I moved to Seattle and started my private practice. I had done my internship in a residential drug treatment facility and as much as I loved that work, I knew it wasn’t sustainable and it wasn’t working with people who were heavily invested in growing, evolving and sustaining improvements. Many of the people in state-sponsored drug treatment have been in the system for years and are fully involved in the addictive cycle. They need things like housing, jobs and food before they can consider pulling themselves away from the only thing that distracts them from their lack of resources. But, you can’t get a job, buy food, or pay rent when any money you have goes to your addiction = The Addictive Cycle. I knew the little helper in me would lose her drive to save the world.
Private practice is a beast and is for the relentless self-promoters (nothing wrong with that – it’s called being entrepreneurial), but I am not that person. I want to set-it-and-forget-it in regards to the icky things like rent, fees for service, scheduling, blahblahblah. I’m not an administrator. I don’t want to do anything that doesn’t directly contribute to a client’s success. It was all noise to me and I was a terrible entrepreneur. It was like buying that pair of shoes you’ve been lusting after only to find out that they are super uncomfortable to wear for longer than five seconds.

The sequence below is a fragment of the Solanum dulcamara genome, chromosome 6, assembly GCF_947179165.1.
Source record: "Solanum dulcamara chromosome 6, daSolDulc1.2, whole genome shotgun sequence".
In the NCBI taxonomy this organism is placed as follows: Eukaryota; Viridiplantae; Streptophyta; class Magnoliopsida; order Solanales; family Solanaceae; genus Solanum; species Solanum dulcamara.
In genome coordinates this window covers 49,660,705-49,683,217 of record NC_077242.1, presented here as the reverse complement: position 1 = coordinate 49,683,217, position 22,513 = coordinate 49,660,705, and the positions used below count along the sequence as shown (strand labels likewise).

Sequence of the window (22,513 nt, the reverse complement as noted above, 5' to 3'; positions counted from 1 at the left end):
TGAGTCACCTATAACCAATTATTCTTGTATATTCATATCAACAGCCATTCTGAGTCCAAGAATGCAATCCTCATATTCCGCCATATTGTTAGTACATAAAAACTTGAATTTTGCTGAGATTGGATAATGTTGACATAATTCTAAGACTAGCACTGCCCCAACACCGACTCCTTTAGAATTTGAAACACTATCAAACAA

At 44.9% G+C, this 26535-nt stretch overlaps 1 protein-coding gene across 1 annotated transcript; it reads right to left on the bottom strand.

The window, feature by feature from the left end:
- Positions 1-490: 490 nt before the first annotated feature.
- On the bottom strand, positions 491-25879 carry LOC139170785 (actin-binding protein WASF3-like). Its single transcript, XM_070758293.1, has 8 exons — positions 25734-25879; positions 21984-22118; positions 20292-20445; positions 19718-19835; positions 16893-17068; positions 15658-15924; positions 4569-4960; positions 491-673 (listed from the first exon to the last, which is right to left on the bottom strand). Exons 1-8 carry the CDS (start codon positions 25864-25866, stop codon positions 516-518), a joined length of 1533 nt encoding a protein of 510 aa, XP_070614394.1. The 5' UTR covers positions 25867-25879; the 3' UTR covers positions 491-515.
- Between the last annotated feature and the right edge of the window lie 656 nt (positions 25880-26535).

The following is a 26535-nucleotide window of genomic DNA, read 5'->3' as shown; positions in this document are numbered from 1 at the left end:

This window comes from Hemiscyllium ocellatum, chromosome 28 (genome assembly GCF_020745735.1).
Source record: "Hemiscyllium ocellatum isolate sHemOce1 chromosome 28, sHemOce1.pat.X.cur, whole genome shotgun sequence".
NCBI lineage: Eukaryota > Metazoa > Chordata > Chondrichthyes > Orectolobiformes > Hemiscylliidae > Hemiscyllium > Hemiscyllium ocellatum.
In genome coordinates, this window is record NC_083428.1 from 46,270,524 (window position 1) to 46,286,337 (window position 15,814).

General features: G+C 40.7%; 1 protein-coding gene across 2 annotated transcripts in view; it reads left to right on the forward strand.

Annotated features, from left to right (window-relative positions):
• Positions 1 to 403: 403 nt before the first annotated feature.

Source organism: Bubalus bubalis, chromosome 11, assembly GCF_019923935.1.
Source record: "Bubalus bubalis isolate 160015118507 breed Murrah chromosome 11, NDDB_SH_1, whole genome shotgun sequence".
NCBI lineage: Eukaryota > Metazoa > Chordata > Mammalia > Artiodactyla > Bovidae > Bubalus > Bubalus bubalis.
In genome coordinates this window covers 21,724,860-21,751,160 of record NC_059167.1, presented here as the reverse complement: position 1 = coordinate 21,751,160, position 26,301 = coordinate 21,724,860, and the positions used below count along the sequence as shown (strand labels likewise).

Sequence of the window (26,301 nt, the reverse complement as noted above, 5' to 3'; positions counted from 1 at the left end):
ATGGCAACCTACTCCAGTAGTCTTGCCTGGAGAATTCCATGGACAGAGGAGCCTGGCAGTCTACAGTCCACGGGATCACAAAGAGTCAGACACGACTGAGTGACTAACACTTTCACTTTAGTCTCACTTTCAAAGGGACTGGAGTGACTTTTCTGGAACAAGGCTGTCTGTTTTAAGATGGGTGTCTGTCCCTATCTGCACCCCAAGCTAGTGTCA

I needed to make a sustainable living and this was not that route. Even after 2.5 years of my master’s degree, I was required by law to attain another 3,000 hours of supervised counseling before I could be eligible to sit for my licensure exam. If I had gone the route of accepting $15/hour to work in an agency, I would be getting free supervision in exchange for making an insufficient amount of money to live on in Seattle (in my personal opinion for my standard of living). However, opting out of that meant paying a licensed counselor $100/week to basically make sure I didn’t push someone towards suicide or get in over my head. I was at the bottom of a very steep mountain with no well-trodden paths. I didn’t want it bad enough to have to work that hard.
Our country’s public mental health system and infrastructure are managed much like our public education system is structured. Create a lot of barriers to the profession, demand a high-level of education, pay those people poorly, provide inadequate resources and hope that people just stick it out because they are passionate about what they do. It’s insulting, it’s backwards and I don’t want to hear about another damn mass shooting and all the ‘mental health needs to be considered’ bullshit without anyone, with any political authority or power, doing anything about it (yes, there are quality people out there who are making a difference here and I shouldn’t speak in absolutes, but I’m doing it anyway because I’m angry about it).
I left the idea of being a licensed counselor behind. It was one of the most emotional, terrifying and angsty moments of my life. I spent many nights wallowing because I once again felt like I had totally screwed up my life and any chance I had at being successful or fulfilled by my work.
The story has a happy ending though. I’ll tell you more about that later. I promise I’ll be back before another three years pass.